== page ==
Wednesday, August 22, 2012

TRIBUTE to Ronnie James Dio - Part II The RAINBOW Years by Kieran James

“You are the driver / you own the road / you are the fire – go on, explode” (DIO, “Stand Up and Shout”).
First I want to thank Dimas Bramantyo (guitar shred hero for VALERIAN, Surabaya power-metal) for writing his tribute to the legendary metal vocalist Ronnie James Dio. We included pictures of Dimas and Ukay Mortis there because VALERIAN and UMBRA MORTIS are two excellent power-metal bands playing now in Indonesia which are walking in the footsteps of RAINBOW, Ritchie Blackmore, and Ronnie Dio. I’m sure bassist Jimmy Bain in 1976 would not have been able to imagine that the brilliant new music he was playing with RAINBOW would be being played on the other side of the world by Indonesian bands 30 years later. It really is an amazing story.
Dimas Bramantyo wrote the story of the life of Ronnie James Dio including his professional life as a power-metal singer and his personal life. In my tribute here, it will be more subjective. I will talk about how certain songs and albums of RJD changed my life in high-school and why I personally love not only RJD’s voice but also his charm, warmth, humour, compassion, and courage. RJD was always on the side of the good – a kind of combination of Catholicism and white paganism of the type you might find on the country roadsides and front gardens of his native Italy. He was not one of those ever-serious, stone-faced, church-burning black-metallists of the early-1990s. He was altogether more charming and humorous – and he was on the side of the good, not the evil. We were “hungry for heaven”, not for hell. He was walking in the same footsteps as BLACK SABBATH (Tony Iommi’s cross was never upside-down) and he had a similar worldview to HELLOWEEN, FATES WARNING, and the legendary TROUBLE. He would warn you to stay away from evil: “There is a place just south of Witches’ Valley / where they say the rain won’t fall” (BLACK SABBATH, “Lady Evil”). RJD would warn you to stay away from wicked women: (“Oh, walk away / she’s looking to love you / there’s nothing to say / so just turn your head and walk away.” (BLACK SABBATH, “Walk Away”)) We didn’t always follow this advice!
Over time, as Dimas Bramantyo wrote, RJD’s magical mystical lyrics of knights, angels, demons, castles, and dragons became the language and culture of power-metal. It nearly died in the 1990s until revived by HAMMERFALL which opened its debut album Glory for the Brave (1997) with the masterful RJD-style track “The Dragon Lies Bleeding”. While black-metal put you on the side of the evil, power-metal put you on the side of the good.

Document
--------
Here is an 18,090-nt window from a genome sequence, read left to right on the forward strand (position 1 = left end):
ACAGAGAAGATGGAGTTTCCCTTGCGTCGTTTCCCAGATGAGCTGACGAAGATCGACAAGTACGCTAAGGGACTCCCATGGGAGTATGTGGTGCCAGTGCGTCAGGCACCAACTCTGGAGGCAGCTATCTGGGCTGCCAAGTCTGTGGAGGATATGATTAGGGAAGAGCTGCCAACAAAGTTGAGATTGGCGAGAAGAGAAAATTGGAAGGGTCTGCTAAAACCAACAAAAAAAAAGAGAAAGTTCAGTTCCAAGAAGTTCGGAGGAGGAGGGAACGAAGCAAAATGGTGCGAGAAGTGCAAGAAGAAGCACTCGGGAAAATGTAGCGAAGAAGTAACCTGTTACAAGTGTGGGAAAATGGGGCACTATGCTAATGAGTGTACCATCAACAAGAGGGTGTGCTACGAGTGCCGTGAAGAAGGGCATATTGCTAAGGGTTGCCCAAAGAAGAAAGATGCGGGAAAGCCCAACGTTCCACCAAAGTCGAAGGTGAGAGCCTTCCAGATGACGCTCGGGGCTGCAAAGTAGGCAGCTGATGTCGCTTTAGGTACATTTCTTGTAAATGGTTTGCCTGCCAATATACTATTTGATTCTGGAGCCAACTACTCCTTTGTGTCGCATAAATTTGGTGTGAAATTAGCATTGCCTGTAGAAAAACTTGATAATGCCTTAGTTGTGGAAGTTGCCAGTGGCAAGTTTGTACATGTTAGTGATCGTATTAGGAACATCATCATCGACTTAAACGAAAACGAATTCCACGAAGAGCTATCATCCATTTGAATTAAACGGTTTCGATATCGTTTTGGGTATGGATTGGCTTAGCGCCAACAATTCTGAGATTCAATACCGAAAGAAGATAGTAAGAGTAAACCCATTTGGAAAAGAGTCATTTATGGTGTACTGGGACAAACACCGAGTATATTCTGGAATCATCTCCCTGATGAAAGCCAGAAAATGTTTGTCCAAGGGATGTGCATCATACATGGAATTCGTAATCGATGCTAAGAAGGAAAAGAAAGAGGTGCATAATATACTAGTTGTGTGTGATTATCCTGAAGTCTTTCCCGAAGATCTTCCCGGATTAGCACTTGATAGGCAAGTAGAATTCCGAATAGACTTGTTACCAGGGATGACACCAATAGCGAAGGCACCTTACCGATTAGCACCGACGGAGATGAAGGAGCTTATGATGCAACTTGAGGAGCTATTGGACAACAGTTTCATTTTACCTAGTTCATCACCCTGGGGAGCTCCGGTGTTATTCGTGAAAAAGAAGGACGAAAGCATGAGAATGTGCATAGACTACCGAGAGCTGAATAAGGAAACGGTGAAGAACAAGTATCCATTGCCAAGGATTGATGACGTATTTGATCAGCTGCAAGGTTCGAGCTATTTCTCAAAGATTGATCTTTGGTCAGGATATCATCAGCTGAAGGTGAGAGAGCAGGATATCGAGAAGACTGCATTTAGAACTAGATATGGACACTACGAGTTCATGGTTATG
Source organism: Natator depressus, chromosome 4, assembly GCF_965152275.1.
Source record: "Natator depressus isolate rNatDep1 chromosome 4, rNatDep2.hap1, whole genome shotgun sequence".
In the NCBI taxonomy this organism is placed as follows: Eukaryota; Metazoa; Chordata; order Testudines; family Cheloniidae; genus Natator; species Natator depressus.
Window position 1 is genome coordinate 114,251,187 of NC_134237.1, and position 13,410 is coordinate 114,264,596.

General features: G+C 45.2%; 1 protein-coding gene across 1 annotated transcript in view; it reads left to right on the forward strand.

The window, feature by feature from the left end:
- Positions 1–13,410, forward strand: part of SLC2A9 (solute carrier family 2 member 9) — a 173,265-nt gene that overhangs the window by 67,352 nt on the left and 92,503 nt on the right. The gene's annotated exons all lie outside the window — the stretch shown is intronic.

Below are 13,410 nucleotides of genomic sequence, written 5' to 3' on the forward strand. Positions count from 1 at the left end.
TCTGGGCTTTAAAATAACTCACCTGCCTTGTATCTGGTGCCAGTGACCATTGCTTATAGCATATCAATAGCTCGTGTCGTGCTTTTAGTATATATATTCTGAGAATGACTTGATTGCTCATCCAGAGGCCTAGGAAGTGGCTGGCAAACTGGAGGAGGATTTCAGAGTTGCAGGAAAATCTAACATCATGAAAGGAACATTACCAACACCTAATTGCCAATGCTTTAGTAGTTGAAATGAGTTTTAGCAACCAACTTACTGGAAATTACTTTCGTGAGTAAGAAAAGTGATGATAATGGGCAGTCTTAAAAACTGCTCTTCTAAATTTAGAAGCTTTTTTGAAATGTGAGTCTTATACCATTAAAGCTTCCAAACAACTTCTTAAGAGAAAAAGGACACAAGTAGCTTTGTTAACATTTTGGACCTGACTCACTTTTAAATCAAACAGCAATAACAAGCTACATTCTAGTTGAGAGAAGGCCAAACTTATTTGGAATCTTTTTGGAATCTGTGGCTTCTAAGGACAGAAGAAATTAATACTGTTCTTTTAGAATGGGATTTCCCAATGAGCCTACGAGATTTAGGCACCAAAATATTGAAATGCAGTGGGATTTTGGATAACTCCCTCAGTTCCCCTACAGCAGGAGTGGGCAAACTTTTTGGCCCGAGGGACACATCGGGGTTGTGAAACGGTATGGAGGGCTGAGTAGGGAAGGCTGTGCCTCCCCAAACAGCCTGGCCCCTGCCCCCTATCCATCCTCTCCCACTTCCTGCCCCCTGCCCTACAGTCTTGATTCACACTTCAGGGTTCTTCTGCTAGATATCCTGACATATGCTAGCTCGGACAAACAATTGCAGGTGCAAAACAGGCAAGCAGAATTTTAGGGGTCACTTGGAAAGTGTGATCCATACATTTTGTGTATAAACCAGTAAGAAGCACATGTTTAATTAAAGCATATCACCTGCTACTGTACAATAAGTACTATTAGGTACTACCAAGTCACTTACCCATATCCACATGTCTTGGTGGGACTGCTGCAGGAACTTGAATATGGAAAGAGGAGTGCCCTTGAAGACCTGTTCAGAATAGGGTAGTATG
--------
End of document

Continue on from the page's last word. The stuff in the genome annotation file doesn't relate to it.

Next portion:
My dad had a vinyl record LP version of DEEP PURPLE’s Machine Head  album and I would say this was my introduction to the metal world, along with AC/DC which had risen to extreme fame around the world after Bon Scott’s death. I remember at high school Kevin Francis wrote on his school bag: “VAN HALEN, BON SCOTT REST IN PEACE”.  My favourite bands at age 15 were the mighty JUDAS PRIEST, IRON MAIDEN, and SAXON. I was surfing on the wave of the NWOBHM and I didn’t even own a surfboard (joke!) This was 1984-85 when IRON MAIDEN, at its absolute peak, had played five sell-out nights at the massive Long Beach Arena in Los Angeles on the year-long “World Slavery Tour”. I remember talking with school-mate Mitchell Duke about the great JUDAS PRIEST on the Number 105 bus into Perth City one afternoon. I listened to “Gods of Thunder” heavy-metal radio show on Monday nights. “I read the music paper from the back and to the front” (SAXON, “Denim and Leather”). I used to go into Perth City on the bus and hang out at “Twilight Records” shop, this tiny shop full of vinyl LPs down this arcade no-one ever walked down. This sleepy dude with long white hair was the only one who ever worked there. We could never communicate because the music was played so loud and he would never turn it down! “Denim and leather / runs all together / it was you who set the spirit free”.
I also loved RJD and four albums especially: Rainbow Rising, Long Live Rock and Roll (RAINBOW), Heaven and Hell (BLACK SABBATH), and Sacred Heart (DIO). I admit I have not heard all of DIO’s ten studio albums. I don’t think many people have. Here I will discuss my favourite songs and albums featuring RJD on vocals. Part II is about RAINBOW and Part III is about BLACK SABBATH. RJD refers to the person and DIO refers to the band.
As Dimas Bramantyo wrote, Ritchie Blackmore left DEEP PURPLE to form RAINBOW and he recruited all members of the American band ELF to join him except for the guitarist. Soon he felt that this band was holding back his progress and so he replaced all of the ELF members with the exception of the vocalist, a certain Mr Ronnie James Dio. Jimmy Bain joined on bass, Cozy Powell on drums, and Tony Carey on keyboards. This was perhaps the greatest line-up of metal musicians ever assembled then or since. They were ready to release the brilliant album Rainbow Rising in 1976, every song of which is a classic and several appeared in DIO’s live set right up until his death.